Now that the Warriors are back in glory after Durant, NBA fans just survived one of the most unbearable periods in the NBA. One filled with super teams and a thin parity between three to four coastal teams with stacked talents (Warriors, Lakers, Nets), the rest of the small market teams vying for lottery selections and No. 8 seeds. The NBA has finally returned to equality. At least 10 teams can be classified as competitors, many of which are smaller market franchises such as Dallas, Denver, Atlanta, Memphis and Minnesota.
Good feeling, man. Maybe enough time has passed that we can play the “what if?” I wonder what the league would look like if the teams were filled with players born in each team’s state. Will California still be dominant? Or will Midwestern Meccas, like Indiana, prevail? Of course, basketball talent comes from all over the country, which makes this “what if” game particularly interesting when looking at the states where the best talent in the NBA was born.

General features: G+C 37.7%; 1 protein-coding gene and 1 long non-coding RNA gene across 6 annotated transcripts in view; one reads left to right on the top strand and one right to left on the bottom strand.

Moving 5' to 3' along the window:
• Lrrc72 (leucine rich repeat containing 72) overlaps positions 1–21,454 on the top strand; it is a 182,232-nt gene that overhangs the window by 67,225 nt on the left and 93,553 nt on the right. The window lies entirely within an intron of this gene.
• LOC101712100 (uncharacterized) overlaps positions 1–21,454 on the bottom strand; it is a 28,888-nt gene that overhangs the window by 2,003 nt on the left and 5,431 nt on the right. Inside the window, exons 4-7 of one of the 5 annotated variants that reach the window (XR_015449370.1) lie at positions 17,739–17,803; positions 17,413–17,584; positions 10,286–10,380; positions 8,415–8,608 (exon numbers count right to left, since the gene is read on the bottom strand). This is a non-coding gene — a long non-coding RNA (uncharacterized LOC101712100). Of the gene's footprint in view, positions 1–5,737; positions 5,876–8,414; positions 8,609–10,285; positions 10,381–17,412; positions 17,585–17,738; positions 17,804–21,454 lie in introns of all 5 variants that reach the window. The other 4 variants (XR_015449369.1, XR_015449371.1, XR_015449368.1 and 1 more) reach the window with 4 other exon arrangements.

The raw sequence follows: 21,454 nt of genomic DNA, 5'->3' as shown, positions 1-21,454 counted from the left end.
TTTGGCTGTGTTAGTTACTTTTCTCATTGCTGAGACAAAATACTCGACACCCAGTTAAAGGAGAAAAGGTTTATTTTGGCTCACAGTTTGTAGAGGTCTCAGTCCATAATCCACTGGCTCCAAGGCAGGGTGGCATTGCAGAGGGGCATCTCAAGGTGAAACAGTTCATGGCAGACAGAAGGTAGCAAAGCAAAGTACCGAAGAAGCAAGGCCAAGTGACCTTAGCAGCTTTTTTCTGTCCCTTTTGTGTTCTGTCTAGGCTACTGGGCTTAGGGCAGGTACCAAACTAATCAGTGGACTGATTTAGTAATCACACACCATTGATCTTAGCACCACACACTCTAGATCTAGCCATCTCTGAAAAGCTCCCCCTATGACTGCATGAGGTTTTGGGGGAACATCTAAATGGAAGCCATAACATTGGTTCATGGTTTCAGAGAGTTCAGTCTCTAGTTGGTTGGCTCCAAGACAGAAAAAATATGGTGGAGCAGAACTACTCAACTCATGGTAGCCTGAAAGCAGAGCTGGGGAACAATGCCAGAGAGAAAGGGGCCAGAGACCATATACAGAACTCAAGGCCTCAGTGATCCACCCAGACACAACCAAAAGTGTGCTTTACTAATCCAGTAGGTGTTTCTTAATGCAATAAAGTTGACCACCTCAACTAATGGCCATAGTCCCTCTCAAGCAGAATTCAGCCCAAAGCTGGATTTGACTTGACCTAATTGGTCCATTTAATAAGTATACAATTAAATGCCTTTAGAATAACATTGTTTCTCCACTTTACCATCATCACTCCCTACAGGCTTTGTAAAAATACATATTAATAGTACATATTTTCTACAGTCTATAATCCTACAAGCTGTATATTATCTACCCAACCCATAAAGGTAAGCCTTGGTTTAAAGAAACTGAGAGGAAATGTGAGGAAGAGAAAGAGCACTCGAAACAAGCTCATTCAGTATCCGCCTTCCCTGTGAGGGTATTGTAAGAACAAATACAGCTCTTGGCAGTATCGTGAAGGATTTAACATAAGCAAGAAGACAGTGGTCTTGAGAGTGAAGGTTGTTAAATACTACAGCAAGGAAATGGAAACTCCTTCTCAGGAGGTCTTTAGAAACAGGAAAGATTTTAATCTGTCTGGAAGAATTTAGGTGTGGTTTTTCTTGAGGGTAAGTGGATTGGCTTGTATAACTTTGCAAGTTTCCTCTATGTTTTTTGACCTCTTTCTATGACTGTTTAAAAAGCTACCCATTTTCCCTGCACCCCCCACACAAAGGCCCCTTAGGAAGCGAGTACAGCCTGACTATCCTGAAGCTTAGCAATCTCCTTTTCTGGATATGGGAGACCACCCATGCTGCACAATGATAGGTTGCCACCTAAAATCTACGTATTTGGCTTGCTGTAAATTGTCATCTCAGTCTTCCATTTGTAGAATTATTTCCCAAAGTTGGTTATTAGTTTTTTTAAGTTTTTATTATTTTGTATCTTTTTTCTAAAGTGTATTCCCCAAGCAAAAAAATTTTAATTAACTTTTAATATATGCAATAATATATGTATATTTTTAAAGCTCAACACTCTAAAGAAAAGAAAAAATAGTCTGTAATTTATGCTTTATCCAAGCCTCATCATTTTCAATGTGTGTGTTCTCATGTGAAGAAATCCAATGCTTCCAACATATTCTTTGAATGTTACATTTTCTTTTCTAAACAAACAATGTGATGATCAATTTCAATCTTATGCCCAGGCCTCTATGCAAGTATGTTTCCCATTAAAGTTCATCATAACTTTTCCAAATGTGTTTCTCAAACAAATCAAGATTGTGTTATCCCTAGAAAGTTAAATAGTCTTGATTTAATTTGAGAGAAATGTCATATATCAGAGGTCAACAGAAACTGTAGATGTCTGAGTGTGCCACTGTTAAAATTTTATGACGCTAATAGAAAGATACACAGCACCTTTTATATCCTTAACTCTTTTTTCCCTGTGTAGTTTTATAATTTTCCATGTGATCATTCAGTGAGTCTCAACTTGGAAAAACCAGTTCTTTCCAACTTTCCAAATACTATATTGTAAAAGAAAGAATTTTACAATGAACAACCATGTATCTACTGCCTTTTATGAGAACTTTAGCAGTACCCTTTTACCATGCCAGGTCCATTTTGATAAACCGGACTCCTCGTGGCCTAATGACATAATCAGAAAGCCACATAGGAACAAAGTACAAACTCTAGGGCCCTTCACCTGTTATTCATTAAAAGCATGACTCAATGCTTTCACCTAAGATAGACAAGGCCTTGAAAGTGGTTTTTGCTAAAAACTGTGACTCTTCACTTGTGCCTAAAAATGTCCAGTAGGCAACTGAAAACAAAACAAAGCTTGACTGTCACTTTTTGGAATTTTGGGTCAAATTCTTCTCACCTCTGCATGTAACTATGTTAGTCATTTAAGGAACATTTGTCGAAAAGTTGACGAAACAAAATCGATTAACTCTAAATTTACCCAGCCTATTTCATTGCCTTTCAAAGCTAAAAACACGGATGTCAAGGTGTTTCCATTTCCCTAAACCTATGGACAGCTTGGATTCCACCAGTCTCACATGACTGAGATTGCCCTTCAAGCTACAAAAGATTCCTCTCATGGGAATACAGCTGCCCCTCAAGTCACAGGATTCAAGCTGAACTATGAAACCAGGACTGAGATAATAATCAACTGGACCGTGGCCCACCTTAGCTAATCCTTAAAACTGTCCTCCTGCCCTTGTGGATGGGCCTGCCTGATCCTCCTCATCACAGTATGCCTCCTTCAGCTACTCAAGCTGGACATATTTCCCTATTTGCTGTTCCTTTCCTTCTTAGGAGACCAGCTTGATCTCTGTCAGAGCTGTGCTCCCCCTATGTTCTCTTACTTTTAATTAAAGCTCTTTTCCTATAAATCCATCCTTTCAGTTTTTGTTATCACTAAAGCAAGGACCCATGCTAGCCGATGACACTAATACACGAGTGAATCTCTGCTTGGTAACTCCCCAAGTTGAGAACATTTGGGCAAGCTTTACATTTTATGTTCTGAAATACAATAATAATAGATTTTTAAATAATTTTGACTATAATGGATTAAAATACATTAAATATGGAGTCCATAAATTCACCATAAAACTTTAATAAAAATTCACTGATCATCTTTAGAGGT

Not every state has local NBA talent to qualify for this fun exercise. So we’ve rounded up the states that can claim enough NBA talent to round out five key players, plus a sixth man off the bench. We’ve divided the teams into four levels, depending on each team’s combined talent. Since we divide these teams by country players by birth, international players are excluded. We defined this as the state in which their mother gave birth to them, not their adopted home or where they grew up or played college ball. As the modern NBA becomes increasingly centerless, select players can be in any position, as not every state has produced a high-quality NBA guard or center. Teams can put up two centers or four guards. It doesn’t matter, as long as the state can require six players to make a name for themselves. So lets get it.